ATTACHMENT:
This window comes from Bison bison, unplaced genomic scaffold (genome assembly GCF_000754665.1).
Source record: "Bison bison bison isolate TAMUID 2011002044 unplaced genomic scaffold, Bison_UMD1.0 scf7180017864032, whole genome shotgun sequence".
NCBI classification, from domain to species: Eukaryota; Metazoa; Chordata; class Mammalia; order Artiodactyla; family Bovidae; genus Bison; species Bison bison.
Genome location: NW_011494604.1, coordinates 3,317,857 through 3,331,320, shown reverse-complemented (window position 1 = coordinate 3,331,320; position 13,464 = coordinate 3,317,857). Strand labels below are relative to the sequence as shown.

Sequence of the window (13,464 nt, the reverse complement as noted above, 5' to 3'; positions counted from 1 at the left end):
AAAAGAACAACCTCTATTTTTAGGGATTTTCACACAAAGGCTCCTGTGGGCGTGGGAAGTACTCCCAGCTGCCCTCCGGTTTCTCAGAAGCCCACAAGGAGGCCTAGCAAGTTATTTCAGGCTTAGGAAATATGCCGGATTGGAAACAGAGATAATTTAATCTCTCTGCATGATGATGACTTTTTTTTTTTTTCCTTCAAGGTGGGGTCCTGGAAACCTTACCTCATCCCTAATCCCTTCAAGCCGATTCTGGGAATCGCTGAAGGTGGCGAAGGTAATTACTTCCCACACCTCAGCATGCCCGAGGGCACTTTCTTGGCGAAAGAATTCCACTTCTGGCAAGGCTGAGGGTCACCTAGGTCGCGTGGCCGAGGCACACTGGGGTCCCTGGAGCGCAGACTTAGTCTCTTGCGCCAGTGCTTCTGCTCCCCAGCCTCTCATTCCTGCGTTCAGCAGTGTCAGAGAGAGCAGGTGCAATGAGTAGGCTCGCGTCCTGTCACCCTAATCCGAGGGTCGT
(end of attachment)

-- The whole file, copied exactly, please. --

This window comes from Bison bison, unplaced genomic scaffold (genome assembly GCF_000754665.1).
Source record: "Bison bison bison isolate TAMUID 2011002044 unplaced genomic scaffold, Bison_UMD1.0 scf7180017864032, whole genome shotgun sequence".
NCBI classification, from domain to species: Eukaryota; Metazoa; Chordata; class Mammalia; order Artiodactyla; family Bovidae; genus Bison; species Bison bison.
Genome location: NW_011494604.1, coordinates 3,317,857 through 3,331,320, shown reverse-complemented (window position 1 = coordinate 3,331,320; position 13,464 = coordinate 3,317,857). Strand labels below are relative to the sequence as shown.

Sequence of the window (13,464 nt, the reverse complement as noted above, 5' to 3'; positions counted from 1 at the left end):
AAAAGAACAACCTCTATTTTTAGGGATTTTCACACAAAGGCTCCTGTGGGCGTGGGAAGTACTCCCAGCTGCCCTCCGGTTTCTCAGAAGCCCACAAGGAGGCCTAGCAAGTTATTTCAGGCTTAGGAAATATGCCGGATTGGAAACAGAGATAATTTAATCTCTCTGCATGATGATGACTTTTTTTTTTTTTCCTTCAAGGTGGGGTCCTGGAAACCTTACCTCATCCCTAATCCCTTCAAGCCGATTCTGGGAATCGCTGAAGGTGGCGAAGGTAATTACTTCCCACACCTCAGCATGCCCGAGGGCACTTTCTTGGCGAAAGAATTCCACTTCTGGCAAGGCTGAGGGTCACCTAGGTCGCGTGGCCGAGGCACACTGGGGTCCCTGGAGCGCAGACTTAGTCTCTTGCGCCAGTGCTTCTGCTCCCCAGCCTCTCATTCCTGCGTTCAGCAGTGTCAGAGAGAGCAGGTGCAATGAGTAGGCTCGCGTCCTGTCACCCTAATCCGAGGGTCGT